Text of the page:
Happy Saturday folks!
I recently ran a question through my Facebook wall calling for Genreality blog topics and writing the first novel came up as a topic of interest. So I thought that I’d tackle that topic over the next few weeks.
This is post is aimed at the folks who’ve never finished a first novel but hopefully there will be residual benefit for those who have.
Anyone who knows me knows that I came to the novel with fear and trembling. I was literally terrified, for no good reason, of committing my time and energy to anything longer than 15,ooo words. Until 2006, the longest piece of fiction I’d finished was “Last Flight of the Goddess,” a 15k D&D tribute/romance that you can read here.
Oh, I had reasons. They just weren’t good reasons. I’d fallen under the belief that the skills to write a novel and the skills to write a short story were so different that my first 3-5 novels would be about as saleable as my first 3-5 short stories had been. I’d fallen into the myth that it would take me six months to a year to write each of those novels and, for a guy who was selling a good amount of short fiction at the time, that looked like a learning curve of years and years and years to get good enough.
You know the story. I was wrong. I churned out my first novel in 6.5 weeks and was under contract for a five volume series within 13 months of starting the book. Imagine my surprise! Hell, I’m still surprised.
So here’s the first thing: You have to decide you’re going to do it and make the commitment. Writing that first novel (and probably all the ones that come after) is largely a product of stubborn, unrelenting persistence. It’s tricking, conning, bribing yourself into doing the work. Don’t ask yourself if you’re ready. You are and you aren’t but ready doesn’t come into it. You only get more ready with practice. To learn how to write a novel, you must…write a novel!
Still, when I was in the pre-draft stage, before I took the plunge and committed to the novel I was going to write, I did take a bit of time to study up. I limited myself to two books on writing and then I studied the storytelling of others. The books I chose were Writing the Breakout Novel by Donald Maass and Story by Robert McKee. I recommend them but I also recognize that you have to pick the books that resonate with your tastes and needs. But here’s the deeper recommendation: Limit how many. One or two books. Otherwise, you run the risk of spending all of your energy reading about writing novels instead of actually writing one. And you will learn more from writing the novel than from reading about novels. Trust me.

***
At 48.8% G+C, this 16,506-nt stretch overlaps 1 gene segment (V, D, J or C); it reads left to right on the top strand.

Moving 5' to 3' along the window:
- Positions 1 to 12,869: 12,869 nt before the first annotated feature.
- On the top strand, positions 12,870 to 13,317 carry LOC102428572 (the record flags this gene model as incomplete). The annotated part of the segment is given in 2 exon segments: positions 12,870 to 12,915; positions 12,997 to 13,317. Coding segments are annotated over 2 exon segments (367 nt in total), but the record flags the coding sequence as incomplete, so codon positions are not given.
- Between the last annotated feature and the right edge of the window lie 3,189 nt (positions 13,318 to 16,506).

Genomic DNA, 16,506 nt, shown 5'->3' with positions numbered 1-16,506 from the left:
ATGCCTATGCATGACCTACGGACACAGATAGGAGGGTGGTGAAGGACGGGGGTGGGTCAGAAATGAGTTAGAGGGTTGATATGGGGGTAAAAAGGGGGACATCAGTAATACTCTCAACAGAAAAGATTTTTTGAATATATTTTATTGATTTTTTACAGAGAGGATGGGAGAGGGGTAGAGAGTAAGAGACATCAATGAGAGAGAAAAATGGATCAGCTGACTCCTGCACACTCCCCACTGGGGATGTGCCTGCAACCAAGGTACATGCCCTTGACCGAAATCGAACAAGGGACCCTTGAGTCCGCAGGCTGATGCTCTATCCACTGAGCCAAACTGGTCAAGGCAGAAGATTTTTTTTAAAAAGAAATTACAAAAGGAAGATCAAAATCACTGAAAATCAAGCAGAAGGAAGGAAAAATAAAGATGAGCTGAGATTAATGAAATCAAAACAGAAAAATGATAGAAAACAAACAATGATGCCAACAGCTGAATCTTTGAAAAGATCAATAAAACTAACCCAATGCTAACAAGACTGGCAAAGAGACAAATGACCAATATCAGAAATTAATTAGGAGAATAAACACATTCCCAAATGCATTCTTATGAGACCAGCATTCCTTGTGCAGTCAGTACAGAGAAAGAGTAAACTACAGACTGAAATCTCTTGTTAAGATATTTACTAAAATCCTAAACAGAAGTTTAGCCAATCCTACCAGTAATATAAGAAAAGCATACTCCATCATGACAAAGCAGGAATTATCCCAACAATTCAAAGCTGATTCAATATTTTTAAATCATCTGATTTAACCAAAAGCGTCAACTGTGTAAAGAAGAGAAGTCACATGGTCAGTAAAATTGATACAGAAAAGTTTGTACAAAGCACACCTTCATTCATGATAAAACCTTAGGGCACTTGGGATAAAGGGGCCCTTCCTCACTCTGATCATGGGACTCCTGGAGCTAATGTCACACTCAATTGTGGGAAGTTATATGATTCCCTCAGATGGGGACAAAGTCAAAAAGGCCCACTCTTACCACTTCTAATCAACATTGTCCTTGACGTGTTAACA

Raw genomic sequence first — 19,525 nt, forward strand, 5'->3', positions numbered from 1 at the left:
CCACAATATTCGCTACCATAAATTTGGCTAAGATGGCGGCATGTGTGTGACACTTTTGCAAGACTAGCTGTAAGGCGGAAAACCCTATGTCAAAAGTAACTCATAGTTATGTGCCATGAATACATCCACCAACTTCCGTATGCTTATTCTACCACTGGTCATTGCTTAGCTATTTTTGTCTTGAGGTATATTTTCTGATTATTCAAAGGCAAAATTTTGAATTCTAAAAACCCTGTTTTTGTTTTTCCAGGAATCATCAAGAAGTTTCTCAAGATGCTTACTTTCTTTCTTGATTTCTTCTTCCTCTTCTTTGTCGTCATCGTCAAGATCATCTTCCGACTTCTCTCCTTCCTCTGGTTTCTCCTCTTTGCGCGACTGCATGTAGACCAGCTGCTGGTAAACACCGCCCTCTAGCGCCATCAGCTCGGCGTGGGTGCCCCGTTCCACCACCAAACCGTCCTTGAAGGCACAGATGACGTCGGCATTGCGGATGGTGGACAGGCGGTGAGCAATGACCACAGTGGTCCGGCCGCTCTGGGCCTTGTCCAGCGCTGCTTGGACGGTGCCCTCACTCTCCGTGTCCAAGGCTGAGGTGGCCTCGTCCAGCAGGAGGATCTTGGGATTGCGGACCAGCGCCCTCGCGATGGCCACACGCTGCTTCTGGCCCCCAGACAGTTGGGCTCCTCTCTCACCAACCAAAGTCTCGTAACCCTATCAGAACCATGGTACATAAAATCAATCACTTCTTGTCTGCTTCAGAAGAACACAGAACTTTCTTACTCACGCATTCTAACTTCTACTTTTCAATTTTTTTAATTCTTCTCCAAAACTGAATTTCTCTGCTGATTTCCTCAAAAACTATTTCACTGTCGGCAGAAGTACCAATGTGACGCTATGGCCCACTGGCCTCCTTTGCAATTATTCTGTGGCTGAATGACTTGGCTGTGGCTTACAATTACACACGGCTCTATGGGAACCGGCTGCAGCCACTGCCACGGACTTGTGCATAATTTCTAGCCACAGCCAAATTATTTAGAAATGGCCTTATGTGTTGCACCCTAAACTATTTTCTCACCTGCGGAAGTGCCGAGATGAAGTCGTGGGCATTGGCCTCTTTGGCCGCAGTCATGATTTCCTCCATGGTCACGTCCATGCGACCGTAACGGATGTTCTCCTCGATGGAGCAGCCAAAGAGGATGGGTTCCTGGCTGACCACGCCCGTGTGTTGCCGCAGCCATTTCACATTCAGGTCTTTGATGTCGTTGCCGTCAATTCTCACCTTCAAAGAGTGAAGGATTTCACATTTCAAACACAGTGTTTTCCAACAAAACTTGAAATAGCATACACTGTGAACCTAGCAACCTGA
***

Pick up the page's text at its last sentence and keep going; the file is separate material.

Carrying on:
Now, I’m going to assume that you’re already writing at some level and have a space set up in your home where you can work comfortably. But if you haven’t, this is the time to decide where that space is and put the things there that you need in order to keep you going. And since novels are a longer time investment you may want the occasional change of scenery so you may want to identify a pub or coffee shop where you’re comfortable working. Maybe not…some folks need their solitary cave to find words in. But location — where you’re going to write — is important to figure out. Along with the when.
Figure out when your best, brightest, freshest time of day is, brain-wise, and try to make that your when. Add to your when this bit: To stay on task and focused, you are probably best served to write every day. But taking days off here or there due to illness, vacation, family needs, dayjob needs is probably important to factor in. Just realize that the longer you’re kept from your words, the harder it may be to maintain momentum as you build the story.